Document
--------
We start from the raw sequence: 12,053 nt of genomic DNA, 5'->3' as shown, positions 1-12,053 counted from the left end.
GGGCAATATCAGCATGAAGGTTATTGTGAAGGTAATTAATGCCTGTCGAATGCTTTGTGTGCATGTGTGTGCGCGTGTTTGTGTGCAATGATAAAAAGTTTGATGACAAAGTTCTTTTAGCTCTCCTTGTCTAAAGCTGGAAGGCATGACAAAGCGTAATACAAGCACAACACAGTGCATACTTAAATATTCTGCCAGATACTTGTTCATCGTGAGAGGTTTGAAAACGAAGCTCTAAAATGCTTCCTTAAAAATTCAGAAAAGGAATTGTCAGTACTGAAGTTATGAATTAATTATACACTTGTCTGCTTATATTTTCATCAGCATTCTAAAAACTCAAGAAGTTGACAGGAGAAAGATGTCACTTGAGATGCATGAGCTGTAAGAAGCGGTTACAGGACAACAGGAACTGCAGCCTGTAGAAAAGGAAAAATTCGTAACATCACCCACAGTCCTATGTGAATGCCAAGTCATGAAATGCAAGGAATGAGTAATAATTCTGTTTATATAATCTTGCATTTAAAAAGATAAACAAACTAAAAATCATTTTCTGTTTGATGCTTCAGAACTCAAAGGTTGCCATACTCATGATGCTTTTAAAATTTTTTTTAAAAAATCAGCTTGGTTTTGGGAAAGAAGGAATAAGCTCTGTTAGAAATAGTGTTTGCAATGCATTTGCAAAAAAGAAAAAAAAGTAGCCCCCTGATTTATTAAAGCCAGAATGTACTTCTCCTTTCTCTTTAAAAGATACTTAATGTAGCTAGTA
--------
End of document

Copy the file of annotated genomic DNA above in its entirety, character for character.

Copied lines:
We start from the raw sequence: 12,053 nt of genomic DNA, 5'->3' as shown, positions 1-12,053 counted from the left end.
GGGCAATATCAGCATGAAGGTTATTGTGAAGGTAATTAATGCCTGTCGAATGCTTTGTGTGCATGTGTGTGCGCGTGTTTGTGTGCAATGATAAAAAGTTTGATGACAAAGTTCTTTTAGCTCTCCTTGTCTAAAGCTGGAAGGCATGACAAAGCGTAATACAAGCACAACACAGTGCATACTTAAATATTCTGCCAGATACTTGTTCATCGTGAGAGGTTTGAAAACGAAGCTCTAAAATGCTTCCTTAAAAATTCAGAAAAGGAATTGTCAGTACTGAAGTTATGAATTAATTATACACTTGTCTGCTTATATTTTCATCAGCATTCTAAAAACTCAAGAAGTTGACAGGAGAAAGATGTCACTTGAGATGCATGAGCTGTAAGAAGCGGTTACAGGACAACAGGAACTGCAGCCTGTAGAAAAGGAAAAATTCGTAACATCACCCACAGTCCTATGTGAATGCCAAGTCATGAAATGCAAGGAATGAGTAATAATTCTGTTTATATAATCTTGCATTTAAAAAGATAAACAAACTAAAAATCATTTTCTGTTTGATGCTTCAGAACTCAAAGGTTGCCATACTCATGATGCTTTTAAAATTTTTTTTAAAAAATCAGCTTGGTTTTGGGAAAGAAGGAATAAGCTCTGTTAGAAATAGTGTTTGCAATGCATTTGCAAAAAAGAAAAAAAAGTAGCCCCCTGATTTATTAAAGCCAGAATGTACTTCTCCTTTCTCTTTAAAAGATACTTAATGTAGCTAGTA